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Authority English Heritage
Other Ref SM Cat. No. 352
Date assigned Thursday, August 25, 1994
Date last amended


REASONS FOR DESIGNATION Wayside crosses are one of several types of Christian cross erected during the medieval period, mostly from the 9th to 15th centuries AD. In addition to serving the function of reiterating and reinforcing the Christian faith amongst those who passed the cross and of reassuring the traveller, wayside crosses often fulfilled a role as waymarkers, especially in difficult and otherwise unmarked terrain. The crosses might be on regularly used routes linking ordinary settlements or on routes having a more specifically religious function, including those providing access to religious sites for parishioners and funeral processions, or marking long-distance routes frequented on pilgrimages. Over 350 wayside crosses are known nationally, concentrated in south west England throughout Cornwall and on Dartmoor where they form the commonest type of stone cross. A small group also occurs on the North York Moors. Relatively few examples have been recorded elsewhere and these are generally confined to remote moorland locations. Outside Cornwall almost all wayside crosses take the form of a `Latin' cross, in which the cross-head itself is shaped within the projecting arms of an unenclosed cross. In Cornwall wayside crosses vary considerably in form and decoration. The commonest type includes a round, or `wheel', head on the faces of which various forms of cross or related designs were carved in relief or incised, the spaces between the cross arms possibly pierced. The design was sometimes supplemented with a relief figure of Christ and the shaft might bear decorative panels and motifs. Less common forms in Cornwall include the `Latin' cross and, much rarer, the simple slab with a low relief cross on both faces. Rare examples of wheel-head and slab-form crosses also occur within the North York Moors group. Most wayside crosses have either a simple socketed base or show no evidence for a separate base at all. Wayside crosses contribute significantly to our understanding of medieval religious customs and sculptural traditions and to our knowledge of medieval routeways and settlement patterns. All wayside crosses which survive as earth- fast monuments, except those which are extremely damaged and removed from their original locations, are considered worthy of protection. The Dipping Stone is a good example of an early medieval wayside cross which also functioned as a boundary marker. Though lacking its shafts and cross heads, it is reasonably well preserved and is important as one of the regional group of twin-socketed wayside crosses which also includes the Bow Stones and Robin Hood's Picking Rods. DETAILS The monument is located on the edge of Whaley Moor in the north western gritstone moorlands of the Derbyshire Peak District and is the base or socle of a twin-shafted wayside and boundary cross. It comprises a natural earthfast gritstone boulder which has been roughly dressed in situ to create a wedge-shaped slab. Cut into the surface are two rectangular socket holes which would, originally, have housed twin cross shafts. The shafts and their cross heads are now missing, possibly due to the activities of 16th or 17th century iconoclasts. The north socket measures 47cm north-south by 38cm east-west while the south socket, which is broken on its south side and south west corner, originally measured 43cm north-south by 31cm east-west. The sockets are set c.10cm apart. The socle is undecorated but has faint tool marks visible on all faces. Its maximum length is 140cm and its maximum width is 84cm across the north end narrowing to 49cm at its south end. Generally it stands c.60cm high though, at the south east corner, it is 65cm high. The monument is one of a group of early medieval twin-socketed crosses situated near the border between Derbyshire and Cheshire which are thought not only to mark ancient routes across the moors but also boundaries between adjoining districts. The precise origin of the name Dipping Stone is unknown but it is likely to be a reference to a tradition of baptisms being carried out at the stone as this practice is said to have occurred at other sites where medieval cross bases have survived long after their shafts have gone. Alternatively it may indicate that goods and money were exchanged at the stone during times of plague as the practice of leaving such articles in hollows filled with vinegar is also recorded at other sites. This may serve to explain the origin of the alternative name for the cross base, the Plague Stone. SELECTED SOURCES Book Reference - Author: Shackleton Hill, Angela - Date: 1994 - Type: PHOTO - Description: for MPP Article Reference - Author: Cox, Rev. J.Charles - Title: Early Crosses in the High Peak - Date: 1904 - Journal Title: The Athenaeum - Page References: 562 - Type: DESC TEXT Article Reference - Author: Green, Charles - Date: 1941 - Journal Title: Transactions of the Lancs. & Cheshire Archaeological Society - Volume: 56 - Page References: 114-20 - Type: DESC TEXT Article Reference - Author: Phillips, C.W. - Date: 1937 - Journal Title: Antiquity - Volume: XI - Page References: 294-299 - Type: DESC TEXT - Description: Photoes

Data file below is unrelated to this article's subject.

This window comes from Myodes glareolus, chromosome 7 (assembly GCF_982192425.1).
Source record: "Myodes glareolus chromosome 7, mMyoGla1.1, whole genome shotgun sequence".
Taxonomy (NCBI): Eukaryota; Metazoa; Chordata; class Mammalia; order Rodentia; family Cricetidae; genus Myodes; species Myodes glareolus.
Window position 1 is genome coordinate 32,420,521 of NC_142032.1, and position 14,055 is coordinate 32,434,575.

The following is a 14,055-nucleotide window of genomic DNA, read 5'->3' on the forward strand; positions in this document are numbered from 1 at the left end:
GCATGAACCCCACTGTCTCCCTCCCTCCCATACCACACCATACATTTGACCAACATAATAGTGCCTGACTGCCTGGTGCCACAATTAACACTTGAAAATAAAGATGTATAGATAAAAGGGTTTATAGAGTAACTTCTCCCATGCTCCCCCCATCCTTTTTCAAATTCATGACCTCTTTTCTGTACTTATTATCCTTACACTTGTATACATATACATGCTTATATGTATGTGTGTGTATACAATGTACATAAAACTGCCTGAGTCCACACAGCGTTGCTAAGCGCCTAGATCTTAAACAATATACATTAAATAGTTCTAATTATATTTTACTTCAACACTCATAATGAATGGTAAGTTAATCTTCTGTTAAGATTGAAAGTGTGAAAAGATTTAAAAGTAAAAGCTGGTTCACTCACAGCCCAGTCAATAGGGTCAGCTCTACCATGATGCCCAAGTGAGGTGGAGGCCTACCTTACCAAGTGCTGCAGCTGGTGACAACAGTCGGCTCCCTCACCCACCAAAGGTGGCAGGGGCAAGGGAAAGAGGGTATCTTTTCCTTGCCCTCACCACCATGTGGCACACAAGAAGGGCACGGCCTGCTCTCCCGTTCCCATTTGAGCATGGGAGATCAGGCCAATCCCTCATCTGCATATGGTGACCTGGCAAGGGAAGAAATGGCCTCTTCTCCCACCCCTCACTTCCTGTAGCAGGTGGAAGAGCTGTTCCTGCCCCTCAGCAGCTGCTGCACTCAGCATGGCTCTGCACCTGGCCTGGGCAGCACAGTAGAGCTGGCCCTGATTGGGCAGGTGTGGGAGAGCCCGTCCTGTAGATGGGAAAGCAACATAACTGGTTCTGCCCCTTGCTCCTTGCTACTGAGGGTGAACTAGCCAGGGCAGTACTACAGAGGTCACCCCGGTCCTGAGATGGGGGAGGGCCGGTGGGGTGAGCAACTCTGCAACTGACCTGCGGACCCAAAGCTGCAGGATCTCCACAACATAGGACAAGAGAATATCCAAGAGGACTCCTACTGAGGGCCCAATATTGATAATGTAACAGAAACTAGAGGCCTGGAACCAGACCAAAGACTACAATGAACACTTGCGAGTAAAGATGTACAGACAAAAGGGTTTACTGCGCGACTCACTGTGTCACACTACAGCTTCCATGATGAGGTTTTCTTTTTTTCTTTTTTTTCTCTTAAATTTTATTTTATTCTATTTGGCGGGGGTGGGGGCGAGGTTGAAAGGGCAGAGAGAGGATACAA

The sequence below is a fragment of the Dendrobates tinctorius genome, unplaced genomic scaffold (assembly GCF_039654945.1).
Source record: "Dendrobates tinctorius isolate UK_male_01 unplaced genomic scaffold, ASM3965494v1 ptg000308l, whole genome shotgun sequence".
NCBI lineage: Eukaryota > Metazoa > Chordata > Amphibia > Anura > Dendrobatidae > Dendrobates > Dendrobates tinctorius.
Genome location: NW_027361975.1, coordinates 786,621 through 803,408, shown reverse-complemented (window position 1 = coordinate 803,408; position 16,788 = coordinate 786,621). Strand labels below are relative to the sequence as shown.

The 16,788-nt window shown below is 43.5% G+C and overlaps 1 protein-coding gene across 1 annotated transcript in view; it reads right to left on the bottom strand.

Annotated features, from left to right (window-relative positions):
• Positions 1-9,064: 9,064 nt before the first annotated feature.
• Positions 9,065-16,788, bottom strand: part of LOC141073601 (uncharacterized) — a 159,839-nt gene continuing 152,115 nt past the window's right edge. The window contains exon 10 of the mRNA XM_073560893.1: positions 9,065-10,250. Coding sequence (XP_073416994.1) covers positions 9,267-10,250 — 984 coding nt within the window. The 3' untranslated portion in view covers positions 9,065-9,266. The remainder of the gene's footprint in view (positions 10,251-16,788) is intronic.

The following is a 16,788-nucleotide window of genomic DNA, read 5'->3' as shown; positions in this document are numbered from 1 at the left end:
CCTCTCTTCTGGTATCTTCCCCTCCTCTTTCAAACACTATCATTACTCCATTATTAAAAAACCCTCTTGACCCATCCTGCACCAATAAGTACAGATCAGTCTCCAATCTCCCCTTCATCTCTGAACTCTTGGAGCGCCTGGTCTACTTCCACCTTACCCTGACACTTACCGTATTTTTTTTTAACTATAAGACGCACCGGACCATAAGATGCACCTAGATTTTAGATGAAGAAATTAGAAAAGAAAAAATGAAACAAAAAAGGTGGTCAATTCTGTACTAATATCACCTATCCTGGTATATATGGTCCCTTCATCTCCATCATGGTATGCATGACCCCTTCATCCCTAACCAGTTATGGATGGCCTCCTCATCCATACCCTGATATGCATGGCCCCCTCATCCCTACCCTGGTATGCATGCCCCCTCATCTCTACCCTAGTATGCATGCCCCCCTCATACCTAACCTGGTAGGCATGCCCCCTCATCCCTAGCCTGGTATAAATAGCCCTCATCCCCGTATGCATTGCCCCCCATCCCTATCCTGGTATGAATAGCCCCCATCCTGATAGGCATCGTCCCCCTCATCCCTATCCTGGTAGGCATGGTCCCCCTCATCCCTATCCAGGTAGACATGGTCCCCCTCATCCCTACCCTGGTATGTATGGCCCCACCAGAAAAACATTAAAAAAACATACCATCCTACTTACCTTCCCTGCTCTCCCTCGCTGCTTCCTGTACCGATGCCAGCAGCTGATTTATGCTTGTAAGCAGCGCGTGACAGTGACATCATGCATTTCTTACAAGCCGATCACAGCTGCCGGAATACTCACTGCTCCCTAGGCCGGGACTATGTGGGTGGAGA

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Sources (1)

  • Scheduling record: English Heritage. 1994. Scheduling Notification: Wayside and boundary cross known as The Dipping Stone. List entry no. 1009292. SM Cat. No. 352.



Grid reference Centred SJ 9955 8171 (14m by 19m)
Map sheet SJ98SE

Related Monuments/Buildings (1)

Record last edited

Sep 6 2013 2:24PM

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